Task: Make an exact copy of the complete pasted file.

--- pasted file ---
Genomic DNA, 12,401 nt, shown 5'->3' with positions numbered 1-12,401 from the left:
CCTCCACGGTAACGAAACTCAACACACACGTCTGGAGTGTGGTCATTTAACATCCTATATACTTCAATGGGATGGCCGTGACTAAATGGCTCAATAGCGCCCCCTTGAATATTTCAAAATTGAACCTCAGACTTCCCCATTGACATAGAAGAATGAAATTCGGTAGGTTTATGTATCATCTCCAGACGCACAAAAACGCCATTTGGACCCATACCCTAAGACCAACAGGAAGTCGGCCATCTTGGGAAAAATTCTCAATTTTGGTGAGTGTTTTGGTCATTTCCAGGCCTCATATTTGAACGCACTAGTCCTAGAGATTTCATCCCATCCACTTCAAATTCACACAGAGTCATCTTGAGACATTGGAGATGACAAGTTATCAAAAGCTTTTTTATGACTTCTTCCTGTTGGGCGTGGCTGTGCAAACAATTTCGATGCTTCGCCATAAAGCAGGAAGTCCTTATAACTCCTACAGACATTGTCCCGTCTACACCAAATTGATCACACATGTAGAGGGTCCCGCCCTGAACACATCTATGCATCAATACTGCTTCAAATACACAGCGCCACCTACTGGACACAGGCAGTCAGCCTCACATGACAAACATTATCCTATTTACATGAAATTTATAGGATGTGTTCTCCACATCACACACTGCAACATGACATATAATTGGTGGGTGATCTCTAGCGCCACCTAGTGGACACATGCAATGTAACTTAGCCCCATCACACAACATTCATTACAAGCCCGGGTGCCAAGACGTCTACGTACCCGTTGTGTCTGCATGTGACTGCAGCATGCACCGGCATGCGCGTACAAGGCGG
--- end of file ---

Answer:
Genomic DNA, 12,401 nt, shown 5'->3' with positions numbered 1-12,401 from the left:
CCTCCACGGTAACGAAACTCAACACACACGTCTGGAGTGTGGTCATTTAACATCCTATATACTTCAATGGGATGGCCGTGACTAAATGGCTCAATAGCGCCCCCTTGAATATTTCAAAATTGAACCTCAGACTTCCCCATTGACATAGAAGAATGAAATTCGGTAGGTTTATGTATCATCTCCAGACGCACAAAAACGCCATTTGGACCCATACCCTAAGACCAACAGGAAGTCGGCCATCTTGGGAAAAATTCTCAATTTTGGTGAGTGTTTTGGTCATTTCCAGGCCTCATATTTGAACGCACTAGTCCTAGAGATTTCATCCCATCCACTTCAAATTCACACAGAGTCATCTTGAGACATTGGAGATGACAAGTTATCAAAAGCTTTTTTATGACTTCTTCCTGTTGGGCGTGGCTGTGCAAACAATTTCGATGCTTCGCCATAAAGCAGGAAGTCCTTATAACTCCTACAGACATTGTCCCGTCTACACCAAATTGATCACACATGTAGAGGGTCCCGCCCTGAACACATCTATGCATCAATACTGCTTCAAATACACAGCGCCACCTACTGGACACAGGCAGTCAGCCTCACATGACAAACATTATCCTATTTACATGAAATTTATAGGATGTGTTCTCCACATCACACACTGCAACATGACATATAATTGGTGGGTGATCTCTAGCGCCACCTAGTGGACACATGCAATGTAACTTAGCCCCATCACACAACATTCATTACAAGCCCGGGTGCCAAGACGTCTACGTACCCGTTGTGTCTGCATGTGACTGCAGCATGCACCGGCATGCGCGTACAAGGCGG